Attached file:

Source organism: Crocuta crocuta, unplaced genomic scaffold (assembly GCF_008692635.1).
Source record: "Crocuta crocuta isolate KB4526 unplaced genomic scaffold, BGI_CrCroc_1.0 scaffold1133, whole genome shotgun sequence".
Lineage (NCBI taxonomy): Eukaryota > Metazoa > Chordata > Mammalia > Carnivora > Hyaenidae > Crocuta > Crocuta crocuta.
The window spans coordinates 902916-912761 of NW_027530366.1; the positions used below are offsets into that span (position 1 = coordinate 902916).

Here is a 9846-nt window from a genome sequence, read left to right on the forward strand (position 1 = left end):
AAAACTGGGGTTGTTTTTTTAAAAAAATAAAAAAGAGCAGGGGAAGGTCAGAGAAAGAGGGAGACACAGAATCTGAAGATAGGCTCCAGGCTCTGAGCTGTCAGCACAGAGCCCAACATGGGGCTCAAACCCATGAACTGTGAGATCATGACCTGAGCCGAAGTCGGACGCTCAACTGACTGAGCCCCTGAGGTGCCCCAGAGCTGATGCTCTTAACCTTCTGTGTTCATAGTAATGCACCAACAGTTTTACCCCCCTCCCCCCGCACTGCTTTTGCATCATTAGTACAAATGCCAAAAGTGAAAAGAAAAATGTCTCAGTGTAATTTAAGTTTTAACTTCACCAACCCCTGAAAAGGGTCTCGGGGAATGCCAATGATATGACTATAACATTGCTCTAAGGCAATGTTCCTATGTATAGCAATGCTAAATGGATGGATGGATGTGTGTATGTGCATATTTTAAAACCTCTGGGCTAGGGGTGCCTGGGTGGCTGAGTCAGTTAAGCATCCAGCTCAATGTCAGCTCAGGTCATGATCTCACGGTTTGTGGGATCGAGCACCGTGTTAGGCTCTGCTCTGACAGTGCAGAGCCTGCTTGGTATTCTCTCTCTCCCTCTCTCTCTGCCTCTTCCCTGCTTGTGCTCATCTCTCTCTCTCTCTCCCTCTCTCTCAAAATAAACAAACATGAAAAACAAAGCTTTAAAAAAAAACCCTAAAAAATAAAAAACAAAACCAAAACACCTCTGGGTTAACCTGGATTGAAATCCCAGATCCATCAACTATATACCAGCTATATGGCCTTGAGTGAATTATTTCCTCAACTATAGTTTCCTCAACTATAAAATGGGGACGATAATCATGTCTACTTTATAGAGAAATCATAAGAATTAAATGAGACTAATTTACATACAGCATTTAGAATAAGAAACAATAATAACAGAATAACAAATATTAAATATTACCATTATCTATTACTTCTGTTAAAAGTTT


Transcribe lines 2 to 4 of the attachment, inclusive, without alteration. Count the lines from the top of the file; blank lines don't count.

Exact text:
Source record: "Crocuta crocuta isolate KB4526 unplaced genomic scaffold, BGI_CrCroc_1.0 scaffold1133, whole genome shotgun sequence".
Lineage (NCBI taxonomy): Eukaryota > Metazoa > Chordata > Mammalia > Carnivora > Hyaenidae > Crocuta > Crocuta crocuta.
The window spans coordinates 902916-912761 of NW_027530366.1; the positions used below are offsets into that span (position 1 = coordinate 902916).